“A good example is in ‘Robin’s Reckoning’ where we deal with the subject of how Dick Grayson’s parents were murdered. Any fan of the comics knows they were trapeze artists who were killed for extortion. Fox Broadcast Standards would not let us show the parents’ actual death but they did let us stay true to the story. And what we came up with was creative enough and moving enough that you don’t need to see that accident.

“You see what happens partially through shadow and the reaction from the crowd. You don’t have to see Bambi’s mother get shot to know that she’s dead. Although you don’t exactly see the Graysons die, it affects you in almost the same way. It gives you that little feeling in the pit of your stomach.

“In an indirect way, that’s how Broadcast Standards has been positive. It’s caused the writers and artists to stretch themselves to come up with very creative cinematic ways to showing death or actions censors might otherwise find objectionable – and it still gets across a tremendous impact. As long as we can preserve the impact and be true to that emotion, then how you really show that is kind of secondary, because we can always find a way around that.”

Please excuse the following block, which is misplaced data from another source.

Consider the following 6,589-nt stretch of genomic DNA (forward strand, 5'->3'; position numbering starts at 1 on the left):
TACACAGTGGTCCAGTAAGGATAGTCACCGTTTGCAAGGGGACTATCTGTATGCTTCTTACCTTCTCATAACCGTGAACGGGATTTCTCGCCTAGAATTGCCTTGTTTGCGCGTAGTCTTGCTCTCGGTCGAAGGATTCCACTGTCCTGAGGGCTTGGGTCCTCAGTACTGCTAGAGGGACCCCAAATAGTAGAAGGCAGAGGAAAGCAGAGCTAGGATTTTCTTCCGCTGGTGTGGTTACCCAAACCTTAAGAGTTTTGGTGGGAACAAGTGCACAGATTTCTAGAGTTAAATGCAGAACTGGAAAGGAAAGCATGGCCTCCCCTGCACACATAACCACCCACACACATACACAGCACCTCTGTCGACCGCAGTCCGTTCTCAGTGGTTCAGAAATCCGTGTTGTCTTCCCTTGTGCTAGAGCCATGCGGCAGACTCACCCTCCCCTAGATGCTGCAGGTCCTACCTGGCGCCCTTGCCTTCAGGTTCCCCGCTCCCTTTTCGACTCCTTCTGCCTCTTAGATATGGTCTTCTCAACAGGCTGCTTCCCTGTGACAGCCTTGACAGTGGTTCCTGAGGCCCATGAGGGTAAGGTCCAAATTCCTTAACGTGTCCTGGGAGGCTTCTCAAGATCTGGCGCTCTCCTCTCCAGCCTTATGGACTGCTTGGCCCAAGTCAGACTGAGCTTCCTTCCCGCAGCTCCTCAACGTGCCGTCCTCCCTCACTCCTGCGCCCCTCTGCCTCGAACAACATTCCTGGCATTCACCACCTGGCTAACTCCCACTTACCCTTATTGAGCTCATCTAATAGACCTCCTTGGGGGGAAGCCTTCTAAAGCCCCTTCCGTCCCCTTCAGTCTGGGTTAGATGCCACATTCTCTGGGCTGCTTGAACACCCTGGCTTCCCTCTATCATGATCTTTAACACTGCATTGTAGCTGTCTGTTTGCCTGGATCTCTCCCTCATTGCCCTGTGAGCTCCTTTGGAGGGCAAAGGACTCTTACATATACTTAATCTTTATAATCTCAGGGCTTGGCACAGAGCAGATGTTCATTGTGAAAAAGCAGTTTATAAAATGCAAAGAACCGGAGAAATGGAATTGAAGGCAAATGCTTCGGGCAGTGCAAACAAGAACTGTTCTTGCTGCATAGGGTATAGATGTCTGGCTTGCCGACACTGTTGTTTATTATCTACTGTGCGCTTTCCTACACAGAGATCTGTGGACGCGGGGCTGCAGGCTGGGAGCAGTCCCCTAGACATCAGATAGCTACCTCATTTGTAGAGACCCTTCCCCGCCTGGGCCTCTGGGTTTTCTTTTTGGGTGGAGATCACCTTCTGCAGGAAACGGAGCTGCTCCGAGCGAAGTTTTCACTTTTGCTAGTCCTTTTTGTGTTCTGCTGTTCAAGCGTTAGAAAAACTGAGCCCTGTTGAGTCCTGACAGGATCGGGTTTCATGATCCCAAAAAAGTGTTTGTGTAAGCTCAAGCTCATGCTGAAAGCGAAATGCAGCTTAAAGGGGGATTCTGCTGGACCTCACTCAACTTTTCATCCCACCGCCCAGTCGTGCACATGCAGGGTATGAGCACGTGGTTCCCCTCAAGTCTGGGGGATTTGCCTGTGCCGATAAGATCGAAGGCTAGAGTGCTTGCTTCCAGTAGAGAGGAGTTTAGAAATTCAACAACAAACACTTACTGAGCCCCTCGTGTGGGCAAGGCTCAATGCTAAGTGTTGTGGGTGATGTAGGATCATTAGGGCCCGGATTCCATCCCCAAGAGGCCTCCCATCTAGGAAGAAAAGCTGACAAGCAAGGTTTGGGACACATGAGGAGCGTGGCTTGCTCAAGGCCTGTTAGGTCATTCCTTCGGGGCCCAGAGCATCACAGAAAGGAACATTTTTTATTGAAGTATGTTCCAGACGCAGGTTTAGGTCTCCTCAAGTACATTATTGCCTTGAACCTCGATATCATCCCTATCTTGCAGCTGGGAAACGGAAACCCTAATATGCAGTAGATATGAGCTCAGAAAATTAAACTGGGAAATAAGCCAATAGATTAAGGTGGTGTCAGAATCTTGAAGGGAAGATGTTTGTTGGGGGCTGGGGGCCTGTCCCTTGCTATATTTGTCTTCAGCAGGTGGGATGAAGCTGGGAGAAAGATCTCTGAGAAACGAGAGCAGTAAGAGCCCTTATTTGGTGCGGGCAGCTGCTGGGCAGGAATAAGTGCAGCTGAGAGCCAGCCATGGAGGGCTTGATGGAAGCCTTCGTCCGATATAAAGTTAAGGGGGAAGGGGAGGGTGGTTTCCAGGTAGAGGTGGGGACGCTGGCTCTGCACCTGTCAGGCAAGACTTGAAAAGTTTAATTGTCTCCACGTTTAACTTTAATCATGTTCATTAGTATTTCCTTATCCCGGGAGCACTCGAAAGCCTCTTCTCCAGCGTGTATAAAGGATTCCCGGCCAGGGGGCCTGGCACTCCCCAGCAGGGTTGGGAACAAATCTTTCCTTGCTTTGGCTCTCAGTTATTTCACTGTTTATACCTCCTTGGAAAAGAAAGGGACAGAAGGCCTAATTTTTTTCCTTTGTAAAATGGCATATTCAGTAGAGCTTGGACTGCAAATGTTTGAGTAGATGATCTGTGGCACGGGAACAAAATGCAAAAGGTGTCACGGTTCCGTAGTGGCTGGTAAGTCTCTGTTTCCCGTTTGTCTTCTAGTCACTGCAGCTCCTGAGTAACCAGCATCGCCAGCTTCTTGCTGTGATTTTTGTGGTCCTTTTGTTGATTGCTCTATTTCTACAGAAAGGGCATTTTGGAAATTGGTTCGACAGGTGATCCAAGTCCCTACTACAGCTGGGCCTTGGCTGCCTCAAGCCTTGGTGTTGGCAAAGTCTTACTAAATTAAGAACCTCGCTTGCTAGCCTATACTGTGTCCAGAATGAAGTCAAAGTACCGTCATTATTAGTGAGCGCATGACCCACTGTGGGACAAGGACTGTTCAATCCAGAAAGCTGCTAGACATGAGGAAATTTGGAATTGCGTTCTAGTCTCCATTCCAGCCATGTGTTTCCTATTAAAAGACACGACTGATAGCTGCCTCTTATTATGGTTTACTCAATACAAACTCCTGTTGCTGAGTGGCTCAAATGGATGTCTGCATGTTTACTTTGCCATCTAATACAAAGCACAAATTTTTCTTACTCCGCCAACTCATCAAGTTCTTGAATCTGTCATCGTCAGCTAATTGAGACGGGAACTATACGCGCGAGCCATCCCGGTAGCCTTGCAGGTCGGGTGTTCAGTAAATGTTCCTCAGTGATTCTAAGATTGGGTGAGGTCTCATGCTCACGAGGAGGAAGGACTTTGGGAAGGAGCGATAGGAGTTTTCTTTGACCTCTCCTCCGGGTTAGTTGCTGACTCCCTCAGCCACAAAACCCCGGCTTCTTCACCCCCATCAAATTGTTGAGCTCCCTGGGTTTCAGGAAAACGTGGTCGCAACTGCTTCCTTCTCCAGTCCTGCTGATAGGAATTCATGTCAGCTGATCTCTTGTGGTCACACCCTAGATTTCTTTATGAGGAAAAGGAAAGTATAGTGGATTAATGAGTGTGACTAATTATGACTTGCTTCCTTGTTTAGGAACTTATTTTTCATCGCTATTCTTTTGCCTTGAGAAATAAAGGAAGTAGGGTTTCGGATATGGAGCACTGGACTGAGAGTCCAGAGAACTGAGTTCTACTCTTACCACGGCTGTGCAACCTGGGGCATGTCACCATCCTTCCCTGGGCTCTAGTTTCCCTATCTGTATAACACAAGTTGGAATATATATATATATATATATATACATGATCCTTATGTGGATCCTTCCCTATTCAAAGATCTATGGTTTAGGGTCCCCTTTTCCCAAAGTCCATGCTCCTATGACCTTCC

Robin’s Genie. Robin Williams in a 1992 interview with Roger Ebert about his work as the Genie in Aladdin (1992) just before the release of the film on videotape said, “Soon they’lll be able to take any actor, feed him into a computer, study the moves and the voice and produce an animated version of the actor in a brand-new movie. You won’t be able to tell the difference. Eventually, they’ll be able to do the whole movie on computer but it will look like live action.